- Herbal remedies – Men trying to conceive should stay away from certain herbal remedies, including Tripterygium wilfordii.
- Illegal drugs – Street drugs, including cannabis and cocaine, lower semen quality.
How is male infertility diagnosed?
Male infertility is often diagnosed with the following methods.
- Semen analysis – Your doctor will prescribe a semen analysis test, which looks for abnormalities with your motility, morphology, and overall count.
- Blood tests – Clinicians will test your blood to ensure you have adequate levels of testosterone and follicle-stimulating hormone (FSH).
- Scrotal ultrasound – A scrotal ultrasound helps assess the structure of your testes. It looks for abnormalities, including varicoceles, duct blockages, and epididymal abnormalities.
- Ejaculation analysis – An ejaculation analysis looks at the functional sperm delivery, looking for problems with the penis and reproductive tract to identify anything preventing normal ejaculation.
Did you know that around 1 in 4 cases of infertility in the UK is unexplained? In these cases, doctors and specialists can find no cause in either partner. According to the National Institute for Health and Care Excellence (NICE), women with unexplained infertility should be offered at least three cycles of IVF. However, not every council offers this treatment on the NHS – speak to your GP to find out more information.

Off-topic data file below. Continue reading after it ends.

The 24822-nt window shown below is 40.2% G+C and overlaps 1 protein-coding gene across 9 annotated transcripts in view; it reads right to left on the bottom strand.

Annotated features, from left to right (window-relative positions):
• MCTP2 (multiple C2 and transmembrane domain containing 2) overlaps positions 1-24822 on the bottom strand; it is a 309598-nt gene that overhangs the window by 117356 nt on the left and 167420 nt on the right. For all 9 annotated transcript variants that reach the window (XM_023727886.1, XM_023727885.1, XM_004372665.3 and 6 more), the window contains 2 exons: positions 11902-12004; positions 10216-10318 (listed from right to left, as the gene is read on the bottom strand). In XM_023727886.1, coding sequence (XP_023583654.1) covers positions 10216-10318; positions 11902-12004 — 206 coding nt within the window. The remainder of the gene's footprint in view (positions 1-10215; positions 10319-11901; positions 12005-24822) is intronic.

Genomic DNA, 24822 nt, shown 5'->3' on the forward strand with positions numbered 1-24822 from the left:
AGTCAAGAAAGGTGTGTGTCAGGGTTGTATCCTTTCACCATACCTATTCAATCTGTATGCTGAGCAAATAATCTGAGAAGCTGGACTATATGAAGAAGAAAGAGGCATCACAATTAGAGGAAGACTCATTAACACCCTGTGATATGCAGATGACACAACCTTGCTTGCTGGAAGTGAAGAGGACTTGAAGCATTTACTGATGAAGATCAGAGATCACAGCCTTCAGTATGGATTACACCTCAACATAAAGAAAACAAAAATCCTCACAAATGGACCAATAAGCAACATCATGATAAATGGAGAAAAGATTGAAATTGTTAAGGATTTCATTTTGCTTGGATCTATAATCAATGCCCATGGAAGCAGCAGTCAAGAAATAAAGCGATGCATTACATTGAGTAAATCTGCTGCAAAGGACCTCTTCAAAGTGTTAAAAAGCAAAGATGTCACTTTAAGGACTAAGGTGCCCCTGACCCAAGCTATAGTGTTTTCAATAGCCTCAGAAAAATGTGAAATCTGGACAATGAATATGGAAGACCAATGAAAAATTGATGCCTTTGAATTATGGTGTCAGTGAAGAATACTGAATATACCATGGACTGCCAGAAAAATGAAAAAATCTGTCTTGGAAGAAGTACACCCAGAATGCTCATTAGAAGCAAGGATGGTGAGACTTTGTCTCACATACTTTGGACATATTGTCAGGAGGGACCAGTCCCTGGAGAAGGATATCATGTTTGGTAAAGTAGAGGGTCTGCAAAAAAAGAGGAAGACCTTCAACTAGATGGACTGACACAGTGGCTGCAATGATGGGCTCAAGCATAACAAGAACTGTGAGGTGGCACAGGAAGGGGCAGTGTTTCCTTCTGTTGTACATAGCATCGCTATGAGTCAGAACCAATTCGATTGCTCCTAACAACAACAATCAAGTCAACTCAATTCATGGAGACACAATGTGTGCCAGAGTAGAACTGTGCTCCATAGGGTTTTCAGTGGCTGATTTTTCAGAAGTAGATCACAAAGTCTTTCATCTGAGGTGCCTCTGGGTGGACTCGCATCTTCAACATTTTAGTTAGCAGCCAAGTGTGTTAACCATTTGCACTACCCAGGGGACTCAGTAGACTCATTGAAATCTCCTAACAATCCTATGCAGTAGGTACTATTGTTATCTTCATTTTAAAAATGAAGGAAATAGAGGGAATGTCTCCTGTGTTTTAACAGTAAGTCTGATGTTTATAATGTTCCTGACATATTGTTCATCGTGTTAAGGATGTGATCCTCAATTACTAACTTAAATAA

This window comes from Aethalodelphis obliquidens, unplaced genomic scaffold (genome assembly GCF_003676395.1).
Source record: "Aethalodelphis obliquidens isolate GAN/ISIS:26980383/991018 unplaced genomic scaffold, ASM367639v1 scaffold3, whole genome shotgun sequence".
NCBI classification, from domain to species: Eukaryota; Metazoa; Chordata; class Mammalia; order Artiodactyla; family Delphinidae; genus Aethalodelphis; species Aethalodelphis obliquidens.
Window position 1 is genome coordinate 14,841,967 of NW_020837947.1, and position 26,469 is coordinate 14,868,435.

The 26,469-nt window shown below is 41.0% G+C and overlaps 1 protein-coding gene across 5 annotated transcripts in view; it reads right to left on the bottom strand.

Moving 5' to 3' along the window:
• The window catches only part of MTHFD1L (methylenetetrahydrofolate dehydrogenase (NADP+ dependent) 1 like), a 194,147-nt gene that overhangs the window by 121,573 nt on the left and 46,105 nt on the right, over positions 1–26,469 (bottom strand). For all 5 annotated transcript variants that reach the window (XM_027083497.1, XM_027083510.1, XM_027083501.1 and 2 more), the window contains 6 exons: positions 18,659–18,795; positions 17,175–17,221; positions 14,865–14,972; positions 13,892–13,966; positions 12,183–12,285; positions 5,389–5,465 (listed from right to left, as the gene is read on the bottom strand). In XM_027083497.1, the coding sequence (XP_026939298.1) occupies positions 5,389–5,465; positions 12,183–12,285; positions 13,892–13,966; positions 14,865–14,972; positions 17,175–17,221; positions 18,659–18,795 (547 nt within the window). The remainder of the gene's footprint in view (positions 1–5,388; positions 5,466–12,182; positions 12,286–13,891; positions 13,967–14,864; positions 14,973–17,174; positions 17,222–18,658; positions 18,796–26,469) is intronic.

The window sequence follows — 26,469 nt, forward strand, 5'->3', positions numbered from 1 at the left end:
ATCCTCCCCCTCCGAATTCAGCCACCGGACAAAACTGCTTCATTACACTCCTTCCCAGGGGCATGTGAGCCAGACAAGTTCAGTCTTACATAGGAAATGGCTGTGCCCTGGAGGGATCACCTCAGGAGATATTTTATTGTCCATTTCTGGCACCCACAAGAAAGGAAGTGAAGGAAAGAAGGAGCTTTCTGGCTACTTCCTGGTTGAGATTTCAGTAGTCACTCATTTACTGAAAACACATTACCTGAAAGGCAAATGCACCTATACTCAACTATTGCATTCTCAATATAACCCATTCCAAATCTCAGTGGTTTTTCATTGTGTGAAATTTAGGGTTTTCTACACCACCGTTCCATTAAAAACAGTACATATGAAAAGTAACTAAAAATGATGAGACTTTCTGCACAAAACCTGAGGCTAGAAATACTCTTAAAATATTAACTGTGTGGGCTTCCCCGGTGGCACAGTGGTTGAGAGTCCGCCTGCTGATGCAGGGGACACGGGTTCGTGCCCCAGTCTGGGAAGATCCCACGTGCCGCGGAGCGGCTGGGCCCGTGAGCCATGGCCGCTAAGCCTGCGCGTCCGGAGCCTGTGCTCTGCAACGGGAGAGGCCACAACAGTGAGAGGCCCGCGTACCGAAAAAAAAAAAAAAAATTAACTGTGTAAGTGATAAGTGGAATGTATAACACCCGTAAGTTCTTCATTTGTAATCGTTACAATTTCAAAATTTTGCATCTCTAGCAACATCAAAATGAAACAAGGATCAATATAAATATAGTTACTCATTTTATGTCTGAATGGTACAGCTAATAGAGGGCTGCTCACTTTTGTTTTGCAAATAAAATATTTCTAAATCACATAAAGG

Risk factors for infertility
Everyone is different; a risk factor for one person may be completely innocuous for another. However, these are some of the most common risk factors for both male and female infertility.
- Maternal age – Sadly, maternal age is still one of the biggest risk factors for infertility. Egg quality decreases dramatically as a woman reaches 35, making it harder to conceive and carry a healthy pregnancy.
- Weight – While people of all shapes and sizes can get pregnant and deliver healthy babies, high and low weight is correlated with infertility. Having a BMI above 30 or below 20 is considered a major risk factor.
- Sexually Transmitted Infections – Chlamydia and Gonorrhoea are both leading causes of infertility in women.
- Alcohol – Even a few drinks per week can have a serious impact on your fertility. If you are trying to conceive, it’s time for both parties to switch to non-alcoholic choices.
- Sleep – Get regular quality sleep, and avoid screens for a few hours before bed each night. It’s also smart to turn down the night shifts, as graveyard shift workers tend to experience hormonal disruption.
- Environmental pollutants – If at all possible, limit your exposure to solvents and environmental pollutants. That new flat next to the motorway could have some severe repercussions for your fertility! Stay away from dry cleaning, household cleansers (stick to vinegar instead), and pesticides.
- Stress – We all know that stress is, well, stressful, but it can do a real number on your chances of conception. Stress negatively impacts your hormones, and some doctors posit that it can signal to your body that it’s the wrong time to have a baby. After all, our ancestors would be stressed in times of famine or war, which are not ideal times to get pregnant.
Infertility and Natural Treatments